BREEDER: Real-Life Stories from the New Generation of Mothers

Alain Boureau, Author, Lydia G. Cochrane, Translator THE MYTH OF POPE JOANAlain Bo $16 (268p) ISBN 978-1-58005-051-7

Contrary to the intent of editors Gore and Lavender of the zine Hip Mama, this collection of essays by Gen-X writers proves that motherhood is much the same no matter what generation one is from. Many of the essays attempt to rely on the strength of their stories to keep the reader involved, but the stories are often carelessly written, predictable and generic. Among the exceptions is "Learning to Surf," in which Jennifer Savage thoughtfully recounts her journey from being 22-year-old single mom and punk rocker to a married mother of three learning to surf. Other stories are also unusual, but less reflective. "When I Was Garbage," Allison Crews's sangfroid account of her teenage pregnancy, does not explain how Crews was able to simply deny that she was pregnant for the first 16 weeks. "On the Road (with baby)" by China is equally unsatisfying, never illuminating why the author chose to hitchhike across the U.S. with her baby in tow for the first eight months of her daughter's life. Sadly, the recurrent themes sounded by these Gen-X voices—alienation, economic insecurity and the importance of health insurance ("the beauty of health insurance tolls like a soft, sweet chime at three in the morning," writes Joy Castro)—are never articulated clearly enough to express what makes this generation different from those that came before. (Apr.)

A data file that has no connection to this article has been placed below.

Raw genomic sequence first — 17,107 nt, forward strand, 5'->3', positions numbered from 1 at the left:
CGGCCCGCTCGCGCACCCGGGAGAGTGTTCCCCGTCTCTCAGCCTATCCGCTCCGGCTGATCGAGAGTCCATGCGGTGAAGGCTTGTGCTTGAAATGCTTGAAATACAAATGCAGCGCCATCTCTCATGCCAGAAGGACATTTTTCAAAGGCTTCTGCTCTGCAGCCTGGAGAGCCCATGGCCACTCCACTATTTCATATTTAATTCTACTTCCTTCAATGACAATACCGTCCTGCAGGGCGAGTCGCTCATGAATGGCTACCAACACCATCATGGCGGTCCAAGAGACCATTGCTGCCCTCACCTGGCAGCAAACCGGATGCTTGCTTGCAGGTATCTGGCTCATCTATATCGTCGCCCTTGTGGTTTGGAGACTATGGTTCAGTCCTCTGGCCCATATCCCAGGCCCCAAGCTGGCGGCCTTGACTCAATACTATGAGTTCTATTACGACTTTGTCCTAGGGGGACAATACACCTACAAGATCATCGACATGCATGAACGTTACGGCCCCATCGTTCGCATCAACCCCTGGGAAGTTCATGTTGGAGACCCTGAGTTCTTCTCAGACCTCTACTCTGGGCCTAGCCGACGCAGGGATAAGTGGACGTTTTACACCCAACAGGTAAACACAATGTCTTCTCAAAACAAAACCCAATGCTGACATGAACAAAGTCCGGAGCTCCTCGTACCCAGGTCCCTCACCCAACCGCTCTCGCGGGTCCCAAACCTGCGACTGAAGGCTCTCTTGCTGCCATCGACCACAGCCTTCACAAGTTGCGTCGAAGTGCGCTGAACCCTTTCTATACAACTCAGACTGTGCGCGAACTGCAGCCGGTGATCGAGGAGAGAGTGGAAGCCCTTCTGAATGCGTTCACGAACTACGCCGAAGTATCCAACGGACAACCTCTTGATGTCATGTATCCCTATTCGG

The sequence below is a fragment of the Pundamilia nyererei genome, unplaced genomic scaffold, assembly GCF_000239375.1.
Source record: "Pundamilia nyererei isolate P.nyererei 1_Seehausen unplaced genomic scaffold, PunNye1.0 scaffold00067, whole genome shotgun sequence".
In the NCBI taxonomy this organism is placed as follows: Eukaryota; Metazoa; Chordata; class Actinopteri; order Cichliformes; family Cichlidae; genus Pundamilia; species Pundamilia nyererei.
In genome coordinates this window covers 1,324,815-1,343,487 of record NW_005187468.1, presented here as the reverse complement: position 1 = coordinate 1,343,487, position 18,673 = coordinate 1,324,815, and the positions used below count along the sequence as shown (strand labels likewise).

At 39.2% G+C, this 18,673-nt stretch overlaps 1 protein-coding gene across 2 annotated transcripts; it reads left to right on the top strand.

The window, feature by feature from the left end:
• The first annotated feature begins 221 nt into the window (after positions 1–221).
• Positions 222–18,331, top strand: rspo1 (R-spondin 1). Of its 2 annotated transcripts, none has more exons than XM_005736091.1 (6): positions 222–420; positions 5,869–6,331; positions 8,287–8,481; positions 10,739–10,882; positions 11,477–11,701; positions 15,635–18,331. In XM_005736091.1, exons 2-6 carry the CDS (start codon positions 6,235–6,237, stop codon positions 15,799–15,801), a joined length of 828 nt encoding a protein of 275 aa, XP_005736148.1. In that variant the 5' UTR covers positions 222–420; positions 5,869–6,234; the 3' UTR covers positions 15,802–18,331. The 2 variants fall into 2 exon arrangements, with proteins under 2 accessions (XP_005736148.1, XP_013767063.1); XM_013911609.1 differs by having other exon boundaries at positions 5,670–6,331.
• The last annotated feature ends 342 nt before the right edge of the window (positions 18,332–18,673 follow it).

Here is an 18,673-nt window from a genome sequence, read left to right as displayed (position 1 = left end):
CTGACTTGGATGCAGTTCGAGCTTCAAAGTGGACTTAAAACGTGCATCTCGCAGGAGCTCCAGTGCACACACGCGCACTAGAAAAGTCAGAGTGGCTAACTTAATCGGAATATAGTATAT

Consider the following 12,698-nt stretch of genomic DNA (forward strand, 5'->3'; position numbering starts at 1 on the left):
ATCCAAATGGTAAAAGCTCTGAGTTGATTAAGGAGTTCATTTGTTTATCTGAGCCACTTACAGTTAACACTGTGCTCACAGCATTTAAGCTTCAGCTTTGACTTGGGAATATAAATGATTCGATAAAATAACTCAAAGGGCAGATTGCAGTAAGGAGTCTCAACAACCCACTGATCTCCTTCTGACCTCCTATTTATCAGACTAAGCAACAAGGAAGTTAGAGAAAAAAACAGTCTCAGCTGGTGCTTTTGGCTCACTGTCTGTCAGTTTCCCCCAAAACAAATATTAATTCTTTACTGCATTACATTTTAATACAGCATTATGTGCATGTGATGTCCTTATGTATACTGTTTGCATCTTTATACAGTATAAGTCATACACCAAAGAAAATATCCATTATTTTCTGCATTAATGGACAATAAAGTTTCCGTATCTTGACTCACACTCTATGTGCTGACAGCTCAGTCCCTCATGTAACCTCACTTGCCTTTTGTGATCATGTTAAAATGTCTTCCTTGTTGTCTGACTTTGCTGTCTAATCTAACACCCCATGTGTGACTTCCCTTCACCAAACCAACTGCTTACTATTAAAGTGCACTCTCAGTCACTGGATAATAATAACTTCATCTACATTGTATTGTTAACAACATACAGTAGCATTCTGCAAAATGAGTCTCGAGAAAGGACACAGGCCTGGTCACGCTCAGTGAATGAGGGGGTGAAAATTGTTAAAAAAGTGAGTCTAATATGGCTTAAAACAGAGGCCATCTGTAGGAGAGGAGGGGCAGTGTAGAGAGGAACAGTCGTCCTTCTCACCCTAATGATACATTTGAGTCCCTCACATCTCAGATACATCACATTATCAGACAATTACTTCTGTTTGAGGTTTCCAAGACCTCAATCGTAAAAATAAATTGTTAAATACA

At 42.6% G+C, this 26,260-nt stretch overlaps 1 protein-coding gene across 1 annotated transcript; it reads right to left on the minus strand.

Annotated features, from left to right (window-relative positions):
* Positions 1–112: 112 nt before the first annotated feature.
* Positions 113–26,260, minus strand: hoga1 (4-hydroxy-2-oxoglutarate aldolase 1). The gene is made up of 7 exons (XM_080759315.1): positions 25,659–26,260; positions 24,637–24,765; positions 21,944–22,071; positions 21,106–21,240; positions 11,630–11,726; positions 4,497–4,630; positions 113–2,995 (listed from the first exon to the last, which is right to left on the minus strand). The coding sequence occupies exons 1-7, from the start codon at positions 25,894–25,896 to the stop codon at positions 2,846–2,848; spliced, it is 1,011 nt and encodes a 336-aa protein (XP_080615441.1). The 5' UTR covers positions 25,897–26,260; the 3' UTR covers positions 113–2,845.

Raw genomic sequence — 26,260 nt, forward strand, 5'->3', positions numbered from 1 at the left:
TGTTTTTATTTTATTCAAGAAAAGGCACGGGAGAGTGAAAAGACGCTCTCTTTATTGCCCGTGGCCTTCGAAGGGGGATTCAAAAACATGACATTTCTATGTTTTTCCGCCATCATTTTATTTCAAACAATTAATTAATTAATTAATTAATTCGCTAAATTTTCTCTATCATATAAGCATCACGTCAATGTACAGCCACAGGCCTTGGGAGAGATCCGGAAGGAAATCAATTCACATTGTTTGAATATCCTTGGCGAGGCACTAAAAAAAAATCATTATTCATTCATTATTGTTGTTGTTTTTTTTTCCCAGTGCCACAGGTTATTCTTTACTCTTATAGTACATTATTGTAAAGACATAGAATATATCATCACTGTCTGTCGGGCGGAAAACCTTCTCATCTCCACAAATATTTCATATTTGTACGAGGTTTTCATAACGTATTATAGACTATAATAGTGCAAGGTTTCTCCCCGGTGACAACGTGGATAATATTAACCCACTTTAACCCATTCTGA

Reviewed on: 03/26/2001
Release date: 04/01/2001
Genre: Nonfiction
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